WHY ALL STYLE BLOGGERS STILL LOVE THE SELFIE
‘For me, it’s a great way to clearly and concisely talk about beauty and makeup products I’m loving,’ says Megan Gilbride, blogger at Wonderful—You.com. ‘Showcasing makeup looks with a selfie is the best way on Instagram and Twitter. It works with every product category, you can show so much through them – and also be educational at the same time.’
When you think about it, it makes sense that blog fans might just want to see what something actually looks like in the way it’s meant to be used. Sunglasses, earrings, eyeshadows, contour kits – where do these things all look best? Not in a swatch on your arm or arranged artfully on a desk: on your face, that’s where. ‘There’s nothing I love more than seeing a woman wearing an incredible lipstick and being able to immediately find out where it’s from there,’ Megan agrees.
Megan also has some top tips for coping with that moment when you take the plunge and post your first new-style selfie on Instagram. ‘It’s always a little daunting posting a picture up close of your face for the first time – there’s the fear that people might be a bit judge-y,’ she says. ‘But I certainly don’t think selfies are a bad thing – they 100% can help to boost your confidence. My first ever was taken back in the days of MySpace, when the camera angle certainly was from up above!’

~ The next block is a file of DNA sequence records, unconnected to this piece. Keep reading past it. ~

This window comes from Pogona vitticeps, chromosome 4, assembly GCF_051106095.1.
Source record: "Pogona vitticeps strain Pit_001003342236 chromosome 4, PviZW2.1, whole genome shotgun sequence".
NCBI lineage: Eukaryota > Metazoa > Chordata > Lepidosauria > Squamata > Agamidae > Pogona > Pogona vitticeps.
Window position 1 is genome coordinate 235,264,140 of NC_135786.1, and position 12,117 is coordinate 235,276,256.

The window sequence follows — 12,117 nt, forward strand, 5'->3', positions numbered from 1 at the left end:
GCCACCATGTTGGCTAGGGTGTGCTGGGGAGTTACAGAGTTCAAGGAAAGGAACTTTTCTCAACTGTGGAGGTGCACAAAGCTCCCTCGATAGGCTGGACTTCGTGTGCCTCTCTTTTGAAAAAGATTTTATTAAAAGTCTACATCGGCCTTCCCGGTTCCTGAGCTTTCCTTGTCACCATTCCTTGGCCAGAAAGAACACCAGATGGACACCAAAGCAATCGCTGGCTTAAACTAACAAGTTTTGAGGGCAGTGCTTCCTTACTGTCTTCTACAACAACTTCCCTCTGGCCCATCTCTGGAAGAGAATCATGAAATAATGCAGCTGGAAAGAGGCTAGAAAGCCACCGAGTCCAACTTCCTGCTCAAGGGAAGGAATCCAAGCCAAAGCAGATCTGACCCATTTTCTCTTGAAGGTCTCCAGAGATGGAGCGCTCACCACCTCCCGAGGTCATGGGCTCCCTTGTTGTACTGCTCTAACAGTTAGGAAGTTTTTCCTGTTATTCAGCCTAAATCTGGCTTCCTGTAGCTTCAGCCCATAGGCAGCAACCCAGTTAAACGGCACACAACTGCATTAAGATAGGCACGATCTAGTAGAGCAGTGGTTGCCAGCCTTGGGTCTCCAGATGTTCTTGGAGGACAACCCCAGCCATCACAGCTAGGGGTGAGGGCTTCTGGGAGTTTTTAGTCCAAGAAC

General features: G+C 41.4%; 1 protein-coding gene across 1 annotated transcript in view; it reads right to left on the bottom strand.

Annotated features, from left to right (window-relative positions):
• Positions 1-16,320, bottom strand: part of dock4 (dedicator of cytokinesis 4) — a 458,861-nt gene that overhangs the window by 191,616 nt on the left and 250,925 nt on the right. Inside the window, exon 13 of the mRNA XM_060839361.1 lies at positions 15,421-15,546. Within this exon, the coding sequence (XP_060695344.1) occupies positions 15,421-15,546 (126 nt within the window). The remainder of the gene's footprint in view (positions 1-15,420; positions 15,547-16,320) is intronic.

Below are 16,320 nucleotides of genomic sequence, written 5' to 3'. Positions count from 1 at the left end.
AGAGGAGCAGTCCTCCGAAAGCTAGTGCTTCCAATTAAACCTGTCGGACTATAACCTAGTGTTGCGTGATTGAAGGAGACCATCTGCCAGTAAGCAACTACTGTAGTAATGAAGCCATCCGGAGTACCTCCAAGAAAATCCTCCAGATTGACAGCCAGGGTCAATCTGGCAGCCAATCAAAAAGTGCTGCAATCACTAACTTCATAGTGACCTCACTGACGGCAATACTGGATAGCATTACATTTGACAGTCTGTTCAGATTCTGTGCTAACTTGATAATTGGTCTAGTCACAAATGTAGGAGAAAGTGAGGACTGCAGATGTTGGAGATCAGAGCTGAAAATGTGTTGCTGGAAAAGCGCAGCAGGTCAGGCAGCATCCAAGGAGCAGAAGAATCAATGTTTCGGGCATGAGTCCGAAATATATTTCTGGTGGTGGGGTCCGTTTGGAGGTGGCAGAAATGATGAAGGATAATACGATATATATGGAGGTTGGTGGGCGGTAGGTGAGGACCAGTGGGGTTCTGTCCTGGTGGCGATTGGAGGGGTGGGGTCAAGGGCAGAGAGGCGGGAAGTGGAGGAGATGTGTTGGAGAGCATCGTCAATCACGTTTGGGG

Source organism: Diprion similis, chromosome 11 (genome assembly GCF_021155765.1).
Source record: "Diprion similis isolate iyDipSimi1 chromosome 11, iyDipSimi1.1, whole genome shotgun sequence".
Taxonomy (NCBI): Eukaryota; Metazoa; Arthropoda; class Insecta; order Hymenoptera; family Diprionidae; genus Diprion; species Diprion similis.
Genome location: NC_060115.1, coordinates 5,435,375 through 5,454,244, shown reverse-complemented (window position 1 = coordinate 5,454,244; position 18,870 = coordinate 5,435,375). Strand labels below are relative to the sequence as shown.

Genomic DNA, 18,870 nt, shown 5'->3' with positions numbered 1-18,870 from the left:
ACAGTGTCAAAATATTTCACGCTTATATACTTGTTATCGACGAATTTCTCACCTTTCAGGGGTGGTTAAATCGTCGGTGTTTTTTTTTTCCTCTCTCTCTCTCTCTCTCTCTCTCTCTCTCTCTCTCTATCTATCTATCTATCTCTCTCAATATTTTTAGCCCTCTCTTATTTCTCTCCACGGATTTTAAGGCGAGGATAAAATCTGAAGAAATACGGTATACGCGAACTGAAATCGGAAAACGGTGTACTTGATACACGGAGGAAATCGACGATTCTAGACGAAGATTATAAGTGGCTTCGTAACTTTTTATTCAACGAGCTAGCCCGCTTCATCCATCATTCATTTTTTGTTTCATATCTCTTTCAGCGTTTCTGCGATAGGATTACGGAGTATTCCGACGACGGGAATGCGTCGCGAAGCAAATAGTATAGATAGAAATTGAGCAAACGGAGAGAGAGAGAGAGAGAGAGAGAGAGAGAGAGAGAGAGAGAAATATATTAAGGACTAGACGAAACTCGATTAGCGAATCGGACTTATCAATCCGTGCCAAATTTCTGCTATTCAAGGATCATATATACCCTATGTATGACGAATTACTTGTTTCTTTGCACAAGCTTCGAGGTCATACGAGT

‘Even though I’m very much for selfies, I still don’t tend to do them in public. I would just feel a little bit “cringe” doing it in front of strangers. My bathroom is my main hotspot: it’s a nice clean background and has floods of natural light coming through.’
Three selfie tips from Megs @ Wonderful—You
1. Obviously selfies are staged, but there are still elements that I like to keep as real as possible. For me, natural light is always the best.
2. I never take selfies on my phone anymore! I always use my OLYMPUS PEN: the quality is like no other and having the flip down screen means you can see clearly what you’re doing, unlike most other cameras.
3. I always take my selfies in landscape view and hold the camera out at arm’s length rather than above or below the centre of my face. I shoot in P for all my photos, and adjusting the white balance is always a game changer – it means you can eliminate yellow lighting even when in darker settings.